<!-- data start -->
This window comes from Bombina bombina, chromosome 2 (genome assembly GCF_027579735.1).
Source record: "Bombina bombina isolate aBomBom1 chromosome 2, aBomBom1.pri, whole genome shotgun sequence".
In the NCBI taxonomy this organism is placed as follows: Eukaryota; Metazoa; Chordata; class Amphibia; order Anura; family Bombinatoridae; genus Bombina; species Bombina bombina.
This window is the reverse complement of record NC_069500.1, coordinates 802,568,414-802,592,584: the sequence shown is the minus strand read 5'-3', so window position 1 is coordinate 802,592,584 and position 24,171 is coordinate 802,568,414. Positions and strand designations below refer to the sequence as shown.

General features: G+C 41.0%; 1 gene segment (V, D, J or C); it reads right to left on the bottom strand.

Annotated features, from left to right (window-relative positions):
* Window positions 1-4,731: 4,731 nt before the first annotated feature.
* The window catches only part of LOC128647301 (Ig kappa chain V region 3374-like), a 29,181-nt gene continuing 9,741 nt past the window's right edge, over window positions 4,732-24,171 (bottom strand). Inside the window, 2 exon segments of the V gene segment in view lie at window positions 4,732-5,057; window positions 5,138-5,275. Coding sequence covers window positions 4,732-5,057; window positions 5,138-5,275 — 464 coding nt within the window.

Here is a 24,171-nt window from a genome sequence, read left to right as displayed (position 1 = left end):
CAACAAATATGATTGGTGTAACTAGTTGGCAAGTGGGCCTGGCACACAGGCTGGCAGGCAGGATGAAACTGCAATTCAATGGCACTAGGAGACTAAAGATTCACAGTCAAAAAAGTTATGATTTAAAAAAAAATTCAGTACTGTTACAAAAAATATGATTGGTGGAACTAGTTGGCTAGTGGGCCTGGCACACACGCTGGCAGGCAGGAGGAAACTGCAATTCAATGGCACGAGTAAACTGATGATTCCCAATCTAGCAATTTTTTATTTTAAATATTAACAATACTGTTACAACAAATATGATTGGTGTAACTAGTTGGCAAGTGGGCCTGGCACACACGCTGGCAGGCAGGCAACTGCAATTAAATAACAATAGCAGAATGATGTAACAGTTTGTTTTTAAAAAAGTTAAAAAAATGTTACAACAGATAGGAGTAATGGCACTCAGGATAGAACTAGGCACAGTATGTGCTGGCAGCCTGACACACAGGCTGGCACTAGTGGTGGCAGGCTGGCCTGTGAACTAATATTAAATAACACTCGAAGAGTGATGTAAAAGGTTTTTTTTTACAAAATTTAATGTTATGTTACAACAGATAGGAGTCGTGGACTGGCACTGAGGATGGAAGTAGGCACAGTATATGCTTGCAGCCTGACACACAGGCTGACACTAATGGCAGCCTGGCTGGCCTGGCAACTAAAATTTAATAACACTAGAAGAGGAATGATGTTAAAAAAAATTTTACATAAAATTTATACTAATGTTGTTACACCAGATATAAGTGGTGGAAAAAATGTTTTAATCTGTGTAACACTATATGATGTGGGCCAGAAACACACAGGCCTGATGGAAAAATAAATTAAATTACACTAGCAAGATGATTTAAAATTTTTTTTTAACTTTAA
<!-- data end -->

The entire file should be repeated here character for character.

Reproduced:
This window comes from Bombina bombina, chromosome 2 (genome assembly GCF_027579735.1).
Source record: "Bombina bombina isolate aBomBom1 chromosome 2, aBomBom1.pri, whole genome shotgun sequence".
In the NCBI taxonomy this organism is placed as follows: Eukaryota; Metazoa; Chordata; class Amphibia; order Anura; family Bombinatoridae; genus Bombina; species Bombina bombina.
This window is the reverse complement of record NC_069500.1, coordinates 802,568,414-802,592,584: the sequence shown is the minus strand read 5'-3', so window position 1 is coordinate 802,592,584 and position 24,171 is coordinate 802,568,414. Positions and strand designations below refer to the sequence as shown.

General features: G+C 41.0%; 1 gene segment (V, D, J or C); it reads right to left on the bottom strand.

Annotated features, from left to right (window-relative positions):
* Window positions 1-4,731: 4,731 nt before the first annotated feature.
* The window catches only part of LOC128647301 (Ig kappa chain V region 3374-like), a 29,181-nt gene continuing 9,741 nt past the window's right edge, over window positions 4,732-24,171 (bottom strand). Inside the window, 2 exon segments of the V gene segment in view lie at window positions 4,732-5,057; window positions 5,138-5,275. Coding sequence covers window positions 4,732-5,057; window positions 5,138-5,275 — 464 coding nt within the window.

Here is a 24,171-nt window from a genome sequence, read left to right as displayed (position 1 = left end):
CAACAAATATGATTGGTGTAACTAGTTGGCAAGTGGGCCTGGCACACAGGCTGGCAGGCAGGATGAAACTGCAATTCAATGGCACTAGGAGACTAAAGATTCACAGTCAAAAAAGTTATGATTTAAAAAAAAATTCAGTACTGTTACAAAAAATATGATTGGTGGAACTAGTTGGCTAGTGGGCCTGGCACACACGCTGGCAGGCAGGAGGAAACTGCAATTCAATGGCACGAGTAAACTGATGATTCCCAATCTAGCAATTTTTTATTTTAAATATTAACAATACTGTTACAACAAATATGATTGGTGTAACTAGTTGGCAAGTGGGCCTGGCACACACGCTGGCAGGCAGGCAACTGCAATTAAATAACAATAGCAGAATGATGTAACAGTTTGTTTTTAAAAAAGTTAAAAAAATGTTACAACAGATAGGAGTAATGGCACTCAGGATAGAACTAGGCACAGTATGTGCTGGCAGCCTGACACACAGGCTGGCACTAGTGGTGGCAGGCTGGCCTGTGAACTAATATTAAATAACACTCGAAGAGTGATGTAAAAGGTTTTTTTTTACAAAATTTAATGTTATGTTACAACAGATAGGAGTCGTGGACTGGCACTGAGGATGGAAGTAGGCACAGTATATGCTTGCAGCCTGACACACAGGCTGACACTAATGGCAGCCTGGCTGGCCTGGCAACTAAAATTTAATAACACTAGAAGAGGAATGATGTTAAAAAAAATTTTACATAAAATTTATACTAATGTTGTTACACCAGATATAAGTGGTGGAAAAAATGTTTTAATCTGTGTAACACTATATGATGTGGGCCAGAAACACACAGGCCTGATGGAAAAATAAATTAAATTACACTAGCAAGATGATTTAAAATTTTTTTTTAACTTTAA